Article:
- Bosnia and Herzegovina
- All Balkan Countries
The first ever Culture Watch Award for analytical and investigative reporting on cultural issues in the Balkans went to Valentina Milenkovic from Vranje.
The award organised by Balkan Investigative Reporting Network (BIRN) and SeeCult.org was presented at the regional conference “What is (to be) Done” that took place on November 28 in Dom Omladine in Belgrade.
The jury, consisting of six cultural experts and an internationally awarded journalist, gave the first prize to Valentina Milenkovic, a journalist at “Vranjske” weekly magazine, for her complex investigative piece “How does government entertain people”.
Milenkovic investigated the funding of the cultural event “Dani Vranja” in the municipality of Vranje in Serbia over the period of three years.
“For all that time they can only show four or five contracts that prove how the money was spent. Over 50 participants, some of them really famous Serbian singers, took part in the event,” said Milenkovic at the award ceremony.
“This is my first award in 13 years-long journalistic career, and therefore this is very important to me,” she added.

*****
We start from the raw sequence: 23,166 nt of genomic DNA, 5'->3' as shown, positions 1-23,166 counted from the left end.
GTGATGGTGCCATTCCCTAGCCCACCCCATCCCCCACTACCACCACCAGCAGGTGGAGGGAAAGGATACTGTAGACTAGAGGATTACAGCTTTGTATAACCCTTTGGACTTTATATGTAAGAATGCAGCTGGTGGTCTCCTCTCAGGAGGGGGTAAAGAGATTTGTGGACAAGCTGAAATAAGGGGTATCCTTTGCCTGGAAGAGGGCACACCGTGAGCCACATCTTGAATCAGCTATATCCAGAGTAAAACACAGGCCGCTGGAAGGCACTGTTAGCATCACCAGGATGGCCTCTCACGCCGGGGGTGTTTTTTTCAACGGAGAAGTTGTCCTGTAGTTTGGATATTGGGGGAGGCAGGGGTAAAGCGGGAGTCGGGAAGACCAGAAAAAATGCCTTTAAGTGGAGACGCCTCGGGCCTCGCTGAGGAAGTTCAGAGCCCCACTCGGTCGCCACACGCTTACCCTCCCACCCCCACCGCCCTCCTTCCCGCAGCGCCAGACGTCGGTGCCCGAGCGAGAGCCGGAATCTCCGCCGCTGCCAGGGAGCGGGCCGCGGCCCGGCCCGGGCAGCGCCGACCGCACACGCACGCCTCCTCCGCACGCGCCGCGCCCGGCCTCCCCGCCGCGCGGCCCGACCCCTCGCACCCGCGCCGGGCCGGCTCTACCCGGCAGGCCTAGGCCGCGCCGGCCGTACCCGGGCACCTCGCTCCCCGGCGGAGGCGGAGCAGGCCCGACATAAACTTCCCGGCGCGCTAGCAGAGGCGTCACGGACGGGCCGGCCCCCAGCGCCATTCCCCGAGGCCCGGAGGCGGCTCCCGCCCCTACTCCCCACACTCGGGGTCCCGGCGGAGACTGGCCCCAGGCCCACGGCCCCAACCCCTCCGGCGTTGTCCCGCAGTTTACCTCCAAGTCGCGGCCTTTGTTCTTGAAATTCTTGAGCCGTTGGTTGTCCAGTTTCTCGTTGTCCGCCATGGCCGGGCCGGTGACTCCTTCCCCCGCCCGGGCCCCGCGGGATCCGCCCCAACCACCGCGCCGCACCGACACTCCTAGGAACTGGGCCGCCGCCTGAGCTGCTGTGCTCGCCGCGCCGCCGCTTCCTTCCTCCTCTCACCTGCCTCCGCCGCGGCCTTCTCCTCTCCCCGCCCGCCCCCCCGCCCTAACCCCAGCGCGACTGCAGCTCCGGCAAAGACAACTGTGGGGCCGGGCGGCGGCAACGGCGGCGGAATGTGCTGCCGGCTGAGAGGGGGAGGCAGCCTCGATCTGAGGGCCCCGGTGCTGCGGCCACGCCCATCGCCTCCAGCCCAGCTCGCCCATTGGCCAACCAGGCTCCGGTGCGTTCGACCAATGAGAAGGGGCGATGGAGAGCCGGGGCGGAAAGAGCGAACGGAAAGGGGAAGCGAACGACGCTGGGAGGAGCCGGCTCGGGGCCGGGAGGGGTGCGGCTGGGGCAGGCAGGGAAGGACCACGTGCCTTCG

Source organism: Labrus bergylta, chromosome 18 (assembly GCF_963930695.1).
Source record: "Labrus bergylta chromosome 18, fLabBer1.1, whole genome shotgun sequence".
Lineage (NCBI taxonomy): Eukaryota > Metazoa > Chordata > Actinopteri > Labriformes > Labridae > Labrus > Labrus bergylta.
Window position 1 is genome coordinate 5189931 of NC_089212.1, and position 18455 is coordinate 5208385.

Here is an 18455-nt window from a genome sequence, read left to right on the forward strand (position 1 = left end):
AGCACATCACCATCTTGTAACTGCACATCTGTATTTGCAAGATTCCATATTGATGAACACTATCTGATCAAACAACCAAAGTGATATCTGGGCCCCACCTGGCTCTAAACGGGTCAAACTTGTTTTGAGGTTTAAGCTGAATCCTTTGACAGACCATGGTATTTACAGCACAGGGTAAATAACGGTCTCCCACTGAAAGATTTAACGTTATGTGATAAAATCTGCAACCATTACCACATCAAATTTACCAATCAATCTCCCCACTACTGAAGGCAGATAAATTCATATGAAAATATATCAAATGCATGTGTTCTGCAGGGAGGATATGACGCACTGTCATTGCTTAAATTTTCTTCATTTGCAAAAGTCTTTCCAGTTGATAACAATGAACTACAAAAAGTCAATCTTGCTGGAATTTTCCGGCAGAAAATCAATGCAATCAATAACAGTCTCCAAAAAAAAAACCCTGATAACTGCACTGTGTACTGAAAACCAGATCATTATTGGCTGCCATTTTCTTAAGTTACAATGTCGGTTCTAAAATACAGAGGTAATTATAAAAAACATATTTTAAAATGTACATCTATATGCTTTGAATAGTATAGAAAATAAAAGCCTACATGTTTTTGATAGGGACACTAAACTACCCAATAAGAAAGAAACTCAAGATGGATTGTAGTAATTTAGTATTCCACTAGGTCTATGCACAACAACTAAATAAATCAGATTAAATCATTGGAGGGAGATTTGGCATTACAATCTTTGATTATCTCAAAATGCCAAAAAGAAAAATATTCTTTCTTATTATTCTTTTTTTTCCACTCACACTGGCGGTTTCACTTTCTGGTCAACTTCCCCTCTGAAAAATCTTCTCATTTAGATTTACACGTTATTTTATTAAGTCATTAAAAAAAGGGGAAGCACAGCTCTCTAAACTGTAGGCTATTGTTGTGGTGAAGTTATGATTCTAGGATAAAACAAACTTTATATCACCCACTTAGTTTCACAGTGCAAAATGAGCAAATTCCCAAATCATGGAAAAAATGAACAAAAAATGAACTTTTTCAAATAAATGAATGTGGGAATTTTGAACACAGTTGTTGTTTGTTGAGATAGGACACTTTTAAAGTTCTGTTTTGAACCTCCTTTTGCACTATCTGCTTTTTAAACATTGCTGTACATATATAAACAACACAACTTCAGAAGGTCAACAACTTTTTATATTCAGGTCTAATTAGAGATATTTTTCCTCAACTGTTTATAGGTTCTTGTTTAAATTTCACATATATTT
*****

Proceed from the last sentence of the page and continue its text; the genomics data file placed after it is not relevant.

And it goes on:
The second prize was awarded to Gordana Popovic from the daily newspaper Politika for her article “Serbia and the EU - Culture and Candidature” about the reaction from the Serbian officials after the country obtained the EU candidate status.
“I talked to numerous officials and it was really interesting to confront opinions of two different sides in Serbia,” said Popovic.
The third prize went to Pristina to Vullnet Krasniqui, a journalist from the daily newspaper Koha Ditore for the article: “Kosovo authorities risk loosing some clay figures of Kosovar origin”.
Article by Bosnian journalist Irfan Hosic “Departures as a Rule” published in the “Dani” weekly magazine, was given the fourth prize.
“It is an honour for me to receive this award especially for my analysis of art scene in Bosnia and Herzegovina and the emigration of the artist from the country,” said Hosic.
The Balkan Initiative for Cultural Cooperation Exchange and Development, BICCED, envisages the Culture Watch Award as a step towards strengthening the analytical and investigative approach to cultural issues.
The BICCED board decided on Tuesday that the award would become an annual event. This year’s awards were supported by the Swiss Cultural Programme for the Western Balkans (SCP).
Donors spent hundreds of thousands of euro building a new museum in Gjirokastra - but the results were questionable and it ultimately closed over an ideological dispute.
Is everybody in? The ceremony is about to begin…